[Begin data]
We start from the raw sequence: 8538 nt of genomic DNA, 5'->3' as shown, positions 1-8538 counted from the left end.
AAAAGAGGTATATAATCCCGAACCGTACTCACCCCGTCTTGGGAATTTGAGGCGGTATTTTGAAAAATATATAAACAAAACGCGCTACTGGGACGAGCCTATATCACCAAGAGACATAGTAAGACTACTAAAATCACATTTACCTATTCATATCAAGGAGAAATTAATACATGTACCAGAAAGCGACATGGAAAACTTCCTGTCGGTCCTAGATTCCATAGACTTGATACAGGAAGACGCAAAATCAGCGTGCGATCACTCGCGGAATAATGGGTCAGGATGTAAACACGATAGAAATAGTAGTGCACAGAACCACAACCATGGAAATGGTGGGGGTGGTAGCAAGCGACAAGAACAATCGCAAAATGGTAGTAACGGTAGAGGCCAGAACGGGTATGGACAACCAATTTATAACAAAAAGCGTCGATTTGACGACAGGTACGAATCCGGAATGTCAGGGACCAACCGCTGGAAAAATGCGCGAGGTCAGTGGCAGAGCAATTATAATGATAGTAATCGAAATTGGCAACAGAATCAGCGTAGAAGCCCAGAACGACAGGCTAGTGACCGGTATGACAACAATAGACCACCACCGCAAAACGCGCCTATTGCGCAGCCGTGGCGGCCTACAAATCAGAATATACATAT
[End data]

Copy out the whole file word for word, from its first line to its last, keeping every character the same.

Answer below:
We start from the raw sequence: 8538 nt of genomic DNA, 5'->3' as shown, positions 1-8538 counted from the left end.
AAAAGAGGTATATAATCCCGAACCGTACTCACCCCGTCTTGGGAATTTGAGGCGGTATTTTGAAAAATATATAAACAAAACGCGCTACTGGGACGAGCCTATATCACCAAGAGACATAGTAAGACTACTAAAATCACATTTACCTATTCATATCAAGGAGAAATTAATACATGTACCAGAAAGCGACATGGAAAACTTCCTGTCGGTCCTAGATTCCATAGACTTGATACAGGAAGACGCAAAATCAGCGTGCGATCACTCGCGGAATAATGGGTCAGGATGTAAACACGATAGAAATAGTAGTGCACAGAACCACAACCATGGAAATGGTGGGGGTGGTAGCAAGCGACAAGAACAATCGCAAAATGGTAGTAACGGTAGAGGCCAGAACGGGTATGGACAACCAATTTATAACAAAAAGCGTCGATTTGACGACAGGTACGAATCCGGAATGTCAGGGACCAACCGCTGGAAAAATGCGCGAGGTCAGTGGCAGAGCAATTATAATGATAGTAATCGAAATTGGCAACAGAATCAGCGTAGAAGCCCAGAACGACAGGCTAGTGACCGGTATGACAACAATAGACCACCACCGCAAAACGCGCCTATTGCGCAGCCGTGGCGGCCTACAAATCAGAATATACATAT